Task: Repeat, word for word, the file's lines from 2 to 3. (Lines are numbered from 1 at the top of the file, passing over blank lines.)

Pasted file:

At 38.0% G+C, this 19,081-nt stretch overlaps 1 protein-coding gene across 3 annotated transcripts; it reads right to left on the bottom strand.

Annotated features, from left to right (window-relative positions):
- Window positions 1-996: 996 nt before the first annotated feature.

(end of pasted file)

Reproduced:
Annotated features, from left to right (window-relative positions):
- Window positions 1-996: 996 nt before the first annotated feature.